“Free, independent, and fact-based journalism serve to protect against abuse of power, lies and war propaganda. The Norwegian Nobel Committee is convinced that freedom of expression and freedom of information help to ensure an informed public. These rights are crucial prerequisites for democracy and protection against war and conflict.

“The award of the Nobel Peace Prize to Maria Ressa and Dmitry Muratov is intended to underscore the importance of protecting and defending these fundamental rights. Without freedom of expression and freedom of the press, it will be difficult to successfully promote fraternity between nations, disarmament, and a better world order to succeed in our time.

“This year’s award of the Nobel Peace Prize is therefore firmly anchored in the provisions of Alfred Nobel’s will,” concluded Ms. Reiss-Andersen, in the announcement wrap-up.

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The Nobel Prize in Physics

The Royal Swedish Academy of Sciences, meanwhile, has decided to award the 2021 Nobel Prize in Physics for “groundbreaking contributions to our understanding of complex physical systems” which include climate change.

While one half is awarded to Prof. Giorgio Parisi of Sapienza University of Rome in Italy for his theory of disordered materials and random processes, the other half is jointly bestowed upon the two physicists, Syukuro Manabe, a senior meteorologist at Princeton University in the US, and Prof. Klaus Hasselmann of the Max Planck Institute for Meteorology in Hamburg in Germany “for the physical modelling of Earth’s climate, quantifying variability and reliably predicting global warming”.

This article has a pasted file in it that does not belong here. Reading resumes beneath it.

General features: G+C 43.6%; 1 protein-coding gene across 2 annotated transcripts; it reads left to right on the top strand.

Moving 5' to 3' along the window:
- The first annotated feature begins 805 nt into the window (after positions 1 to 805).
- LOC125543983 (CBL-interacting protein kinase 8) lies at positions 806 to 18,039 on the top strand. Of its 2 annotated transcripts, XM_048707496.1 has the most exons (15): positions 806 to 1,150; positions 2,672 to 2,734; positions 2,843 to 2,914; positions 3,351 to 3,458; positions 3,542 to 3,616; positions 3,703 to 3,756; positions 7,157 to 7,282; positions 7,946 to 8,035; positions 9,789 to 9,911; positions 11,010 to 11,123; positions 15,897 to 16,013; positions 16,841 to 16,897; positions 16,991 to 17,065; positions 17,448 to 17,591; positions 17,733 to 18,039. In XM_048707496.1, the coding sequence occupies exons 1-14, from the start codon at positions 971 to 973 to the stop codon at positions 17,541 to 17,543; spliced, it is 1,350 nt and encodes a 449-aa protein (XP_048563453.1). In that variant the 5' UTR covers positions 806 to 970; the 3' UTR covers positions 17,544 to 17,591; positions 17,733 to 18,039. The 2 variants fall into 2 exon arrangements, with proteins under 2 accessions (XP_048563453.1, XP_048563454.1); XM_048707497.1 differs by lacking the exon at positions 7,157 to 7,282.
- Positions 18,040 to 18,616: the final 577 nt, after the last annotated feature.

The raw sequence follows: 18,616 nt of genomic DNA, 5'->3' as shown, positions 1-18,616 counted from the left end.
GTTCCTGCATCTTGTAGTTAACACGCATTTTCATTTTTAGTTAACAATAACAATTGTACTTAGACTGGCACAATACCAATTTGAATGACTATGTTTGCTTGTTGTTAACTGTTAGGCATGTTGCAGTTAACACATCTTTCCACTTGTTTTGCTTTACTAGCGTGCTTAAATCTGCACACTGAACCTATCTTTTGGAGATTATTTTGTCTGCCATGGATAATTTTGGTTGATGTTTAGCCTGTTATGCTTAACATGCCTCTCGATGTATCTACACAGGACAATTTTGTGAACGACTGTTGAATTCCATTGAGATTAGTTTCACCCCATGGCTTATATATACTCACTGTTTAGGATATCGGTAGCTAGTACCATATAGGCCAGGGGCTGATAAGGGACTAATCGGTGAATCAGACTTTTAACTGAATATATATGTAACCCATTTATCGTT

The academy said Mr. Manabe and Prof. Hasselmann laid the foundation of our knowledge of the Earth’s climate and how humanity influences it. It further noted that Mr. Manabe demonstrated how increased levels of carbon dioxide in the atmosphere lead to increased temperatures at the surface of the Earth.

In the 1960s, he led the development of physical models of the Earth’s climate and was the first person to explore the interaction between radiation balance and the vertical transport of air masses. His work laid the foundation for the development of current climate models, the academy noted in its press release upon the announcement of the award.

About ten years later, Prof. Hasselmann created a model that links together weather and climate, thus answering the question of why climate models can be reliable despite weather being changeable and chaotic. He also developed methods for identifying specific signals, fingerprints, that both natural phenomena and human activities imprint in the climate. His methods have been used to prove that the increased temperature in the atmosphere is due to human emissions of carbon dioxide, the academy noted.

“The discoveries being recognised this year demonstrate that our knowledge about the climate rests on a solid scientific foundation, based on rigorous analysis of observations. This year’s Laureates have all contributed to us gaining deeper insight into the properties and evolution of complex physical systems,” said Chair of the Nobel Committee for Physics, Thors Hans Hansson.

Sources: The Nobel Foundation, CPJ, Rappler